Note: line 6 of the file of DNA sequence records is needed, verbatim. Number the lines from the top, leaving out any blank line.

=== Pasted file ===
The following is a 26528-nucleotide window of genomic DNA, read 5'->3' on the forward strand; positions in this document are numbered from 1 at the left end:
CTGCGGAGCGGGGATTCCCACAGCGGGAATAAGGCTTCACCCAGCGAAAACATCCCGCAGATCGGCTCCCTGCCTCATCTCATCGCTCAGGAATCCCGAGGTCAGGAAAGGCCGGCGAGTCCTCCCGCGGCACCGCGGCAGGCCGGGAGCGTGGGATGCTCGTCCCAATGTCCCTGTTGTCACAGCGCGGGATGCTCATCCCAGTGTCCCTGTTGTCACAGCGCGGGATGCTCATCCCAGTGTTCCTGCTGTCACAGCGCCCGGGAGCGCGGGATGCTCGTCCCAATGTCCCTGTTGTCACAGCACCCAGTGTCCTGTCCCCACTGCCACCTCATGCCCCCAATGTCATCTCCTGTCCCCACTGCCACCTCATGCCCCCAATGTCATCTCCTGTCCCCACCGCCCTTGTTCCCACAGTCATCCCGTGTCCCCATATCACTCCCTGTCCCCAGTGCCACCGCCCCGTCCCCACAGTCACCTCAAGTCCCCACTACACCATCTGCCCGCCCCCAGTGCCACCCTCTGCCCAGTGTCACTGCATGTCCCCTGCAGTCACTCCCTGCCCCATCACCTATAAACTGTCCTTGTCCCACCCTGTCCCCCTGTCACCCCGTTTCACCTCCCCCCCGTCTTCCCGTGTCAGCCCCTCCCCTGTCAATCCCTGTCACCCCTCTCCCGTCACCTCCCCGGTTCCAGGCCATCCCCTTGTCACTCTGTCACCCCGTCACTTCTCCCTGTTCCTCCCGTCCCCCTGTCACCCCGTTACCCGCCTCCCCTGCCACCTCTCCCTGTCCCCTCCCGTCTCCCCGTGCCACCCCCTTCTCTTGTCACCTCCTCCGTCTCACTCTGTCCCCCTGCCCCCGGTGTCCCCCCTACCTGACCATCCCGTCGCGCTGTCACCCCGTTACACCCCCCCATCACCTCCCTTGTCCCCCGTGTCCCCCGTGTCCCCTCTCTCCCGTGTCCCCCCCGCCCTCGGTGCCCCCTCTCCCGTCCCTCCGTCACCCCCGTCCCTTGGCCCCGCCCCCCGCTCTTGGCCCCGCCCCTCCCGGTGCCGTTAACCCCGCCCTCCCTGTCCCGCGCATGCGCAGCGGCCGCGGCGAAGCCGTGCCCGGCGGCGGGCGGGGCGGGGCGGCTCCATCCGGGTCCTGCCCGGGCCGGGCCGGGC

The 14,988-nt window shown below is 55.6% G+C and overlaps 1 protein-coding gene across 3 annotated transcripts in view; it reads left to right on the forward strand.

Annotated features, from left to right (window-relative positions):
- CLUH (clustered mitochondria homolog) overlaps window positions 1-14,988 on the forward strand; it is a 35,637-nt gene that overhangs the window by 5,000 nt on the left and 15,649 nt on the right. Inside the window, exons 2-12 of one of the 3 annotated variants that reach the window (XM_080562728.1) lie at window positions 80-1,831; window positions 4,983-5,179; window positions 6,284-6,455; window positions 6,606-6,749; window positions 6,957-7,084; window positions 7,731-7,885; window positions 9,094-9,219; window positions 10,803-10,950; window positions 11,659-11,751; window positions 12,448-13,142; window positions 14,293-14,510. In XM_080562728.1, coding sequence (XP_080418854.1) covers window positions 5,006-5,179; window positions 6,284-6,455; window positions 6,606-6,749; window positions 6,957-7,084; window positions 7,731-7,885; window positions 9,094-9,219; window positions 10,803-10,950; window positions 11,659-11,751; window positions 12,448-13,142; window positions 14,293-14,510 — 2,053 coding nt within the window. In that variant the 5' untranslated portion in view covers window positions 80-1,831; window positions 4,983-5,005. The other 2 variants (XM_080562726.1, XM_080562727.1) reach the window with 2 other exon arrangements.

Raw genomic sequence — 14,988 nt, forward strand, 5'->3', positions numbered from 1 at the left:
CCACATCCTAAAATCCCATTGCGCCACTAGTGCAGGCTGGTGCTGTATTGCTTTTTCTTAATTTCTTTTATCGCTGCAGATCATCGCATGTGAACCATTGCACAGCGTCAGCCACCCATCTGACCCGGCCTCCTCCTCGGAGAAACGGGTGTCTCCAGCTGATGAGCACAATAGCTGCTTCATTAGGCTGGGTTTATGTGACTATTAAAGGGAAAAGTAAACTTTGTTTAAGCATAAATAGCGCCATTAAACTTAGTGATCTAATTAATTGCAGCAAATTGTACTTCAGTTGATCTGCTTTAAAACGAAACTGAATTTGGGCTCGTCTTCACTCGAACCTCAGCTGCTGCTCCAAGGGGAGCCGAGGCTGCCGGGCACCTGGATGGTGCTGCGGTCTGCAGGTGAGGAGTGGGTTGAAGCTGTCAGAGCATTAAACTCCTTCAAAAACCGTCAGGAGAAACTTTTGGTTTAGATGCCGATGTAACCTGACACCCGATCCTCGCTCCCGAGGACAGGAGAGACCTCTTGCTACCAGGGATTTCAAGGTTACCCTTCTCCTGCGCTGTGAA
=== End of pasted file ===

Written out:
Raw genomic sequence — 14,988 nt, forward strand, 5'->3', positions numbered from 1 at the left: